Cyber-attack at 35,000ft

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The Government Accountability Office (GAO) recently released a report to congressional requesters titled “FAA Needs to Address Weaknesses in Air Traffic Control Systems.” The Federal Aviation Administration (FAA) ensures the advancement, safety, and regulation of civil aviation, as well as the development of the air traffic control (ATC) system. They do this by providing the safest, most efficient aerospace system in the world, the national airspace system (NAS).

GAO performed this system review of FAA’s information security program in order to “evaluate the extent to which FAA had effectively implemented information security controls to protect its air traffic control systems.” GAO did this by reviewing FAA policies, procedures, and practices and comparing these to the relevant federal law and guidance, assessing the implementation of security controls in FAA, and by interviewing officials.

This public report is not fully comprehensive due to the sensitive nature of some material which has been redacted. GAO acknowledged that FAA has made certain advances in information security; however these advances did not outweigh the weaknesses GAO found. GAO provided a substantial list of security weaknesses that place air traffic control systems at risk:

  1. FAA did not consistently control access to NAS systems
  2. Although control mechanisms were put in place, FAA did not always adequately protect the boundary of NAS systems
  3. FAA did not consistently implement controls for identifying and authenticating users of NAS systems
  4. FAA did not always ensure users were properly authorized to access NAS systems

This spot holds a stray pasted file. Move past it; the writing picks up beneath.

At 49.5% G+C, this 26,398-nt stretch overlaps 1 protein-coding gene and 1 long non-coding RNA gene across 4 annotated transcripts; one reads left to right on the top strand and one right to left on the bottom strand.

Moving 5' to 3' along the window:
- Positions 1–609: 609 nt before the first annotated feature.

5. Sensitive data were not always sufficiently encrypted
  6. FAA did not consistently implement sufficient audit and monitoring controls
  7. While background investigations were conducted in accordance with policy, changes to network systems and software were not always properly controlled
  8. FAA did not always properly control changes to network devices or ensure key systems were fully patched
  9. FAA did not fully implement its information security program, limiting the effectiveness of information security controls
  10. Policies and procedures were not always complete
  11. Users with significant security responsibilities had not always received required security training
  12. Security controls were not always tested sufficiently
  13. Identified security weaknesses were not always addressed in a timely fashion
  14. NAS incident detection and response activities were limited
  15. Contingency plans were not always complete or adequately tested
  16. Inadequate agency-wide information security risk management procedures contribute to weaknesses in security controls and security management

GAO concludes that these weaknesses hinder the fulfillment of FAA’s mission of ensuring the safety and efficiency of the nation’s airspace operations. GAO made 17 recommendations to help fully implement an information security program and ensure that the unnecessary risks to the security of NAS systems are mitigated, 14 can be viewed on the public document. 

“Until FAA effectively implements security controls, establishes stronger agency-wide information security risk management processes, fully implements its NAS information security program, and ensures that remedial actions are addressed in a timely manner, the weaknesses GAO identified are likely to continue, placing the safe and uninterrupted operation of the nation’s air traffic control system at increased and unnecessary risk.”

Article formerly posted at https://www.hsdl.org/blog/newpost/view/cyber-attack-at-35-000ft